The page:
It’s the Berries! Bluff Lands’ Critters Depend on ‘Em

December 3, 2010 clifftop CliffNotes

cedar & berries, P. DauBach

Pen DauBach, Clifftop

Now that cold winter has gripped our bluff lands, many natural sources of animal wildlife foodstuffs are becoming depleted. While “hard mast” oak acorns and hickory nuts strew our forest floor, they will begin to decompose in the winter’s duff. Our grasses and forbs, both important animal food sources, have died back. Crops, which help feed many of our critters, are harvested out of our farm fields. And, many, thin-skinned “soft mast” native fruits — like mulberries, persimmon and blackberries– have already been consumed or desiccated by the cold temperatures.

But, in reserve, many of our common woodland native trees, shrubs, and vines still have berries, which will persist throughout winter and provide a safety net of food sources for wildlife. And wildlife is drawn to berries in winter like a wet dog to a well-dressed visitor.

Our native berries provide an important source of carbohydrates, fats and sugars for wildlife, particularly in the dead and coldest months of winter. Many berries have low appeal to wildlife when they first mature, but alternate cycles of freezing and thawing soften and sweeten the berries, making them more palatable to wildlife.

Bob-white, J. Vanuga

Jeff Vanuga, USDA NRCS,

The dark purple fruits of our warty-knobbed hackberry trees are favorites of fox, squirrels, quail, and turkey. They also support 24 species of birds and are adored by flickers, sapsuckers, mockingbirds and cardinals. Hackberry berries are also a favorite food of our reclusive and seldom seen nocturnal flying squirrels.

Eastern red cedar trees, trooping along fencerows, invading old fields, and skulking deep in the woods, provide valuable nesting and roosting habitat for birds.  Their dark blue berries with a whitish blush overall, which are borne only on the female trees, are favored by bobwhite quail, turkey, rabbits, fox, skunks, opossums, red squirrels (but not gray squirrels), and coyotes. In addition, they attract 54 species of birds, especially our wintering-over cedar waxwings, mockingbirds and thrashers.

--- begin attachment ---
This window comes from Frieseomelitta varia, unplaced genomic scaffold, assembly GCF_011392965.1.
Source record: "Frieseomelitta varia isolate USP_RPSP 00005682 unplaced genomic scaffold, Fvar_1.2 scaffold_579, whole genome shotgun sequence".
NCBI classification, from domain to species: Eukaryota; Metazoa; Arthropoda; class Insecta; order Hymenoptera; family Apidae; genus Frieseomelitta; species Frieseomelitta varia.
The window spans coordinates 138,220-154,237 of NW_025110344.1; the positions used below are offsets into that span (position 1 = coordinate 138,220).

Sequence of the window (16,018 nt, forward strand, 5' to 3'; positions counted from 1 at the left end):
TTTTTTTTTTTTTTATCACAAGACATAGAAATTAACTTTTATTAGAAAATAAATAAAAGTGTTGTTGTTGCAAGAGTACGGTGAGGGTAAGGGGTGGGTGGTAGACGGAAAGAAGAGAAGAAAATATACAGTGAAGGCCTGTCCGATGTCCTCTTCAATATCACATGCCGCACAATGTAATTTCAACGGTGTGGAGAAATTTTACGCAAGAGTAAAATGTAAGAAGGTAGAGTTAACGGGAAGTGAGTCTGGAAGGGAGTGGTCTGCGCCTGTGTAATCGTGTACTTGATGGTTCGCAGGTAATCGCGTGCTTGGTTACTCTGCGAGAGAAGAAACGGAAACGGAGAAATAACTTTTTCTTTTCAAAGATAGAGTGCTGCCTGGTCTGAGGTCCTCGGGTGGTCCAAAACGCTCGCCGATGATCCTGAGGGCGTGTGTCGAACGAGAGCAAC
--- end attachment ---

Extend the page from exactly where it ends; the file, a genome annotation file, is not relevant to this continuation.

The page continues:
possum haw, P. DauBach

Pen DauBach, Clifftop

As the name indicates, possum haw, or swamp holly, also produces fruits loved by opossums.  Our only native holly produces bright red fruits, which remain on the tree during the winter so long as birds and mammals let them stay.  Although the secondary name suggests this holly only grows in moist soils, it actually can be found far from bottomland woods and does well in a variety of habitats, including our drier upland woods.

The red berries of flowering dogwoods and the white berries of rough-leaved dogwoods, both high in calcium and fat content (24% by weight), help sustain all 62 species of mammals in the county, turkey and quail, and 40 other species of birds. Woodpeckers, cardinals and bluebirds especially adore these berries.

Dogwoods, among some of our other native berry-producing trees, demonstrate an important evolutionary reproductive strategy called “foliar fruit flagging.” The berries bright colors combined with brilliant fall foliage readily attract wildlife, which consume the berries and then drop seeds, often miles from the tree, insuring greater reproductive success for the tree.